Improved radiotherapy for locally advanced Non-Small Cell Lung Carcinoma (NSCLC) patients

Wiviann Ottosson

    Research output: Book/ReportPh.D. thesisResearch

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    Abstract

    Lung cancer is worldwide one of the most common cancer diseases with a high mortality rate. There is thus an urgent need for improving radiotherapy for these patients. Radiotherapy for lung cancer patients is challenging because the tumor and organs at risk (OARs) move with the breathing motion. Deep-Inspiration-Breath-Hold (DIBH) is a technique that potentially can improve the treatment for these patients. DIBH is frequently and routinely used for breast cancer treatments. However, it is still an experimental method for lung cancer patients e.g. due to preconceptions about their incapability to comply with the DIBH technique. For DIBH, the patients are guided to hold their breath almost at their maximum inspiration level during imaging and treatment. This leads to reduction of the breathing motion which decreases the movement of the tumor and OARs. It also expands the lung tissue which is beneficial with respect to sparing the healthy lung from radiation. In order to ensure that the tumor is receiving the prescribed dose, safety margins are added to the gross tumor volume (GTV). The size of the margins depends on the uncertainties related to the patient setup, target delineation, respiration, other internal motion, etc. These extra margins result in larger irradiated volumes, increasing the risk of radiation-induced side effects. By reducing the uncertainties and thereby the margins, the healthy tissue can be spared from unnecessary radiation. The respiratory uncertainties can potentially be reduced by the DIBH method for the lung cancer patients.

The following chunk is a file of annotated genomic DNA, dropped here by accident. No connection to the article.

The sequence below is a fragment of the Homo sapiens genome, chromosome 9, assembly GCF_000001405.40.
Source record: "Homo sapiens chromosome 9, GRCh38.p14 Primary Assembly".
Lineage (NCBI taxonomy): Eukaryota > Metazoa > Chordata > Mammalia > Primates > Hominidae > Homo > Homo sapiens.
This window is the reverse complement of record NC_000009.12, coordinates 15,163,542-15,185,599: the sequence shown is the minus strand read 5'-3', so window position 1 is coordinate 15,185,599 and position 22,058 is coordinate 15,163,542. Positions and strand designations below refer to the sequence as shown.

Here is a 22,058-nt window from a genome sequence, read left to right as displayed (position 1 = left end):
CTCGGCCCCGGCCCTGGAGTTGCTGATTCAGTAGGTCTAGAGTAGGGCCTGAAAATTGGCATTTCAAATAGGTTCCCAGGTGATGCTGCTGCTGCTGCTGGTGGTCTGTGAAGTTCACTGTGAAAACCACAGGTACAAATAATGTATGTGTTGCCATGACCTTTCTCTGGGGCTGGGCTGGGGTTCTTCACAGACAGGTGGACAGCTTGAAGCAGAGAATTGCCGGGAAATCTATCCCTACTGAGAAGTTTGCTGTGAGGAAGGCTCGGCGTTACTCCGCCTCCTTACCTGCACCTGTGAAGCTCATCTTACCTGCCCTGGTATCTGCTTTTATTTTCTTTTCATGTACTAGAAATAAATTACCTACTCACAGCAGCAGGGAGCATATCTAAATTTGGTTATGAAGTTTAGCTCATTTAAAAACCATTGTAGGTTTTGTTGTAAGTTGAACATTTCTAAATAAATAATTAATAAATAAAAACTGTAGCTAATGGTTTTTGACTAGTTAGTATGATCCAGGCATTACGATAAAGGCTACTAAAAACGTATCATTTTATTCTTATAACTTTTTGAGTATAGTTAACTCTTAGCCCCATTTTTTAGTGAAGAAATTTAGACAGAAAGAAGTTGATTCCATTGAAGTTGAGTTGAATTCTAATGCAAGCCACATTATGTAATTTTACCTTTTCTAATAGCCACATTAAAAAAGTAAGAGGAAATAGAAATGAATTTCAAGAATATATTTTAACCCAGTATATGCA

The overall aim of the clinical part of this thesis was to clarify the potential benefit of offering DIBH gating, compared to free-breathing (FB), for lung cancer patients. Particularly, the benefits for locally advanced non-small cell lung cancer (NSCLC) patients were explored. For the dosimetric part of the thesis, the dosimetric aspects of correct dose calculations in heterogeneous patient-like geometries were studied.
    The clinical aspects of DIBH were evaluated in three different studies, where planning and setup verification images acquired in both FB and DIBH were evaluated.
    In adaptive radiotherapy (ART) the treatment plan is adapted to geometrical changes of the patient over the course of treatment. However, defining anatomical structures for treatment planning is a time consuming process prone to large uncertainties. In order to save time and to reduce the uncertainties during ART, image registrations between the planning computed tomography (CT) and the subsequently acquired images may facilitate the delineation process. Study I investigated the uncertainties related to automatic deform image registrations between the planning CT and the setup images acquired at the accelerator, and the extra CTs acquired over the course of treatment. The studied algorithm was found not to be adequate enough to correct for image artifacts and large anatomical deformations present in the images. Furthermore, no difference between DIBH and FB was observed.